Cooling-off or not, there are concerns about infra

From too much new money entering the asset class, to concerns about overpaying, recent reports by Probitas and bfinance offer a glimpse into investors’ state of mind.

Surveys are notoriously misleading these days – just ask those pollsters who predicted President Hillary Clinton and Britain remaining in the EU. But when Probitas Partners’ annual survey noted that most respondents have gone from wanting to increase their exposure to infrastructure, to being happy with it remaining the same, it was worth taking notice.

The survey gained added weight after the placement agent told us that, while this is not the first year most of those surveyed said they would not increase their infrastructure allocations, it has not seen investors signalling caution about the asset class in this way since the years following the global financial crisis.

Their top worry remains the same as last year’s, with 68 percent of investors expressing concern about too much new money flowing into the asset class and the impact that will have on future returns. But a significantly higher number of respondents this year – 62 percent versus 34 percent in 2016 – are also worried that the market is at or near the top of the cycle.

Considering that’s what’s on their minds, it’s not surprising to hear they’ve decided against increasing their allocations to the asset class. Lest we be accused of being overly pessimistic, it’s worth noting that only 6 percent of respondents told Probitas they actually plan to decrease their exposure to infrastructure.

There’s also an obvious, but important, caveat: Probitas’s poll, as well-regarded as it is, is only one snapshot, taking in the opinions of 40 respondents, mostly made up of institutional investors in North America (50 percent) and Western Europe and the UK (23 percent).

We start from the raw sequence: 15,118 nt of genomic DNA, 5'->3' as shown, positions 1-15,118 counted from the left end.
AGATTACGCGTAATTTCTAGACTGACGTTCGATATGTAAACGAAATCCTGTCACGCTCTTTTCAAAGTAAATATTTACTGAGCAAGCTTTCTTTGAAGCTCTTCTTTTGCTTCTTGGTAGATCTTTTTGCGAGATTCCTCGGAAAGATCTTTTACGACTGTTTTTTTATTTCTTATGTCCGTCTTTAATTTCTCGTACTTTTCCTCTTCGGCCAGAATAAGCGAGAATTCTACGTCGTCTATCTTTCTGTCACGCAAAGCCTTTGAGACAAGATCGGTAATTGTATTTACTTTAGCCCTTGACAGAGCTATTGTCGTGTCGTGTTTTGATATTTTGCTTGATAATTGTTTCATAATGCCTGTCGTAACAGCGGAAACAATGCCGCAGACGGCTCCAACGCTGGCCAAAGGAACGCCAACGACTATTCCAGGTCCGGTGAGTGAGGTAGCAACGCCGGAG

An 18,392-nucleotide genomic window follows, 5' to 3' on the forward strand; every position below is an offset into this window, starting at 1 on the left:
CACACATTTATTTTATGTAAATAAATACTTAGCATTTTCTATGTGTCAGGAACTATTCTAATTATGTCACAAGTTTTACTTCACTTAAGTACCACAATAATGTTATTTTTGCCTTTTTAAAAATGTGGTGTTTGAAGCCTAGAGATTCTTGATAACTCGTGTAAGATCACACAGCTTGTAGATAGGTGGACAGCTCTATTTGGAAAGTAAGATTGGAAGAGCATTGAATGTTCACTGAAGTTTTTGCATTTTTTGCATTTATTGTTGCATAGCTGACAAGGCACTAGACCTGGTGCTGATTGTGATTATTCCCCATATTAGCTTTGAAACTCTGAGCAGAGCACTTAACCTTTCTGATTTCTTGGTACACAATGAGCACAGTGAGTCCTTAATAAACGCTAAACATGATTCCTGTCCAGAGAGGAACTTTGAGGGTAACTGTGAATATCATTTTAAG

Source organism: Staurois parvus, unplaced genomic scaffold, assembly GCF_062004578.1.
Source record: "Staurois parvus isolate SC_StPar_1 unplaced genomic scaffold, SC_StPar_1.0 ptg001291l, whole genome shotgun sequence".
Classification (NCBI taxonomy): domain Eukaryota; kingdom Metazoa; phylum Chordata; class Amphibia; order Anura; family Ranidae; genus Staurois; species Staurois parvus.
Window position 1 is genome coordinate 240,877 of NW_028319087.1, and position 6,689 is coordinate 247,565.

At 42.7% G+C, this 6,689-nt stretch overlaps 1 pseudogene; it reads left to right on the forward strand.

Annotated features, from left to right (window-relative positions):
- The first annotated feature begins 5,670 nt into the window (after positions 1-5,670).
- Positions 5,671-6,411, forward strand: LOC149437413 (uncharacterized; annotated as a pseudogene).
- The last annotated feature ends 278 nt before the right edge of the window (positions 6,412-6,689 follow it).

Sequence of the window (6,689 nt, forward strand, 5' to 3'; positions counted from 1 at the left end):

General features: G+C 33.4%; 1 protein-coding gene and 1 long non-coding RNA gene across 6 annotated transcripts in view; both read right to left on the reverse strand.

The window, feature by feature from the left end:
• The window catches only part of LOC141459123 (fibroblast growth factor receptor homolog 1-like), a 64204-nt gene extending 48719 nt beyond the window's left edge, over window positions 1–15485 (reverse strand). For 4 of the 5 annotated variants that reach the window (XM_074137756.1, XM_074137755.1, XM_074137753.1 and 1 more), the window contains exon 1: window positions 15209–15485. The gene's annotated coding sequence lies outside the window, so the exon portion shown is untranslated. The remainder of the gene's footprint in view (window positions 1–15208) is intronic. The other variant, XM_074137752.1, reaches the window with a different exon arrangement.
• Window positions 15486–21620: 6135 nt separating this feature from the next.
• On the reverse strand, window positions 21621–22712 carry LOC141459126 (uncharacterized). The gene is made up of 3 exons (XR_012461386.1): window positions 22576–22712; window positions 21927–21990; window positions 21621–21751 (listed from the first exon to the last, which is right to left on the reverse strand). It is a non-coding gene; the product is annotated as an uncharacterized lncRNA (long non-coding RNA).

The day after we published its results, for example, we received a message from EDHECInfrastructure director Frederic Blanc-Brude alerting us that a survey of asset owners conducted by the think tank and the G20’s Global Infrastructure Hub – to be published 18 September – “finds rather the opposite”.

Still, the types of concerns reported in the Probitas survey are not unique to it. In fact, it took only a few days for consultancy bfinance, which has been involved in more than $600 million of manager selection mandates in the first half of this year alone, to publish another piece of research that highlighted – brace yourselves – more investor concerns.

Heralding that infrastructure investing has “entered a dramatically different era” marked by lower returns and higher risk-taking, bfinance noted that “allocators are increasingly asking whether their manager is overpaying for assets, whether certain funds are too large for their intended strategies, whether an appropriate premium is still available for illiquidity and how much greenfield or non-OECD exposure is appropriate”.

The message coming out loud and clear from these two reports, then, is that not only are investors worried about the asset class, they are very much right to be worried and, potentially, should do some more worrying in the current environment.

It’s hard to disagree. This is a time for assumptions to be questioned and for investors to think long and hard about relative value, particularly in developed markets. For example, with core OECD equity returns compressing to as low as 4 percent, would investors be better served, from a risk-return perspective, by switching to junior debt? Or by increasing their exposure to greenfield? Or maybe they should be considering select emerging-market opportunities, backed by committed governments and underpinned by strong consumer demand?

The answers will, of course, vary individually. But while there are plenty of variables outside managers’ control (infrastructure’s persistent supply-demand imbalance and the current ‘lower for longer’ environment come to mind), it’s also up to them to show investors that they understand – and have solutions for – their concerns.

Otherwise, the cooling-off recorded in this year’s Probitas survey might evolve into a more permanent chill.